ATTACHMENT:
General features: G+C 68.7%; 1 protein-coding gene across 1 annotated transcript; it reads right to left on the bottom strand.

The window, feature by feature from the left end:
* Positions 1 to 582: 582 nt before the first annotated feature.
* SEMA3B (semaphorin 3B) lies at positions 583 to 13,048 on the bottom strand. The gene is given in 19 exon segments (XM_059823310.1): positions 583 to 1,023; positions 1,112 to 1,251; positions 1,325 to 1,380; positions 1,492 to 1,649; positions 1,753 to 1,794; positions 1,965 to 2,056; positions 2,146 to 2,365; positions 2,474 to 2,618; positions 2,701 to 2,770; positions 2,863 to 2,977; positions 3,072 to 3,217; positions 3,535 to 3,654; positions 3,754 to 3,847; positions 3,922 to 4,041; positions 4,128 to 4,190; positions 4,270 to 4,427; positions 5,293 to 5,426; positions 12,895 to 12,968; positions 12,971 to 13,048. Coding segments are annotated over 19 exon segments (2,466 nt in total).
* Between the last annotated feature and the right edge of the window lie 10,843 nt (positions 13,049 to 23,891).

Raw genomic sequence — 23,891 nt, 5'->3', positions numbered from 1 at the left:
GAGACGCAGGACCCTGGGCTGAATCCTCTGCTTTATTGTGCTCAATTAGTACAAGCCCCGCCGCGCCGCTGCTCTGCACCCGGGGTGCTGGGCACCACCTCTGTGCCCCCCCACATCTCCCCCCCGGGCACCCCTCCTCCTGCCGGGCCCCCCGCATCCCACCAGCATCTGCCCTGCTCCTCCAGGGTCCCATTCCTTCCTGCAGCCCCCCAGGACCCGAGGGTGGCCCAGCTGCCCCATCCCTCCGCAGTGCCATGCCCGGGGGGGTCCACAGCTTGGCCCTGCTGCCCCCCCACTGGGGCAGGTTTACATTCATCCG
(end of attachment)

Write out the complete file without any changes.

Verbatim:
General features: G+C 68.7%; 1 protein-coding gene across 1 annotated transcript; it reads right to left on the bottom strand.

The window, feature by feature from the left end:
* Positions 1 to 582: 582 nt before the first annotated feature.
* SEMA3B (semaphorin 3B) lies at positions 583 to 13,048 on the bottom strand. The gene is given in 19 exon segments (XM_059823310.1): positions 583 to 1,023; positions 1,112 to 1,251; positions 1,325 to 1,380; positions 1,492 to 1,649; positions 1,753 to 1,794; positions 1,965 to 2,056; positions 2,146 to 2,365; positions 2,474 to 2,618; positions 2,701 to 2,770; positions 2,863 to 2,977; positions 3,072 to 3,217; positions 3,535 to 3,654; positions 3,754 to 3,847; positions 3,922 to 4,041; positions 4,128 to 4,190; positions 4,270 to 4,427; positions 5,293 to 5,426; positions 12,895 to 12,968; positions 12,971 to 13,048. Coding segments are annotated over 19 exon segments (2,466 nt in total).
* Between the last annotated feature and the right edge of the window lie 10,843 nt (positions 13,049 to 23,891).

Raw genomic sequence — 23,891 nt, 5'->3', positions numbered from 1 at the left:
GAGACGCAGGACCCTGGGCTGAATCCTCTGCTTTATTGTGCTCAATTAGTACAAGCCCCGCCGCGCCGCTGCTCTGCACCCGGGGTGCTGGGCACCACCTCTGTGCCCCCCCACATCTCCCCCCCGGGCACCCCTCCTCCTGCCGGGCCCCCCGCATCCCACCAGCATCTGCCCTGCTCCTCCAGGGTCCCATTCCTTCCTGCAGCCCCCCAGGACCCGAGGGTGGCCCAGCTGCCCCATCCCTCCGCAGTGCCATGCCCGGGGGGGTCCACAGCTTGGCCCTGCTGCCCCCCCACTGGGGCAGGTTTACATTCATCCG